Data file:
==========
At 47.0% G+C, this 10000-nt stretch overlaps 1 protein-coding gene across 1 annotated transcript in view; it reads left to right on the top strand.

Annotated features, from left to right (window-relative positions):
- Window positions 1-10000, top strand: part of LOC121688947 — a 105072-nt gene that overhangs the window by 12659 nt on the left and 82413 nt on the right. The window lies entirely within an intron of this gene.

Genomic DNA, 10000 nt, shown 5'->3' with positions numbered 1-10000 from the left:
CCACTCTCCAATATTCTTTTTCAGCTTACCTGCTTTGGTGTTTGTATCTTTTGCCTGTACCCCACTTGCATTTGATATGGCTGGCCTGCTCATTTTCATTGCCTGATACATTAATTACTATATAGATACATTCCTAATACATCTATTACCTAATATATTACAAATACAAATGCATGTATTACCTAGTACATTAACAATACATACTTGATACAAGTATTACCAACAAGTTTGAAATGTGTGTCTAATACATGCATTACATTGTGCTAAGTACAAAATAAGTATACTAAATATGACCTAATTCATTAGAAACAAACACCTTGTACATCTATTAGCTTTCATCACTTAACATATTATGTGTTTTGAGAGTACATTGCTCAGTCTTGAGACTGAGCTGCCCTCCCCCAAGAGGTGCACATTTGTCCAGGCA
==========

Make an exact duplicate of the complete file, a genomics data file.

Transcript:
At 47.0% G+C, this 10000-nt stretch overlaps 1 protein-coding gene across 1 annotated transcript in view; it reads left to right on the top strand.

Annotated features, from left to right (window-relative positions):
- Window positions 1-10000, top strand: part of LOC121688947 — a 105072-nt gene that overhangs the window by 12659 nt on the left and 82413 nt on the right. The window lies entirely within an intron of this gene.

Genomic DNA, 10000 nt, shown 5'->3' with positions numbered 1-10000 from the left:
CCACTCTCCAATATTCTTTTTCAGCTTACCTGCTTTGGTGTTTGTATCTTTTGCCTGTACCCCACTTGCATTTGATATGGCTGGCCTGCTCATTTTCATTGCCTGATACATTAATTACTATATAGATACATTCCTAATACATCTATTACCTAATATATTACAAATACAAATGCATGTATTACCTAGTACATTAACAATACATACTTGATACAAGTATTACCAACAAGTTTGAAATGTGTGTCTAATACATGCATTACATTGTGCTAAGTACAAAATAAGTATACTAAATATGACCTAATTCATTAGAAACAAACACCTTGTACATCTATTAGCTTTCATCACTTAACATATTATGTGTTTTGAGAGTACATTGCTCAGTCTTGAGACTGAGCTGCCCTCCCCCAAGAGGTGCACATTTGTCCAGGCA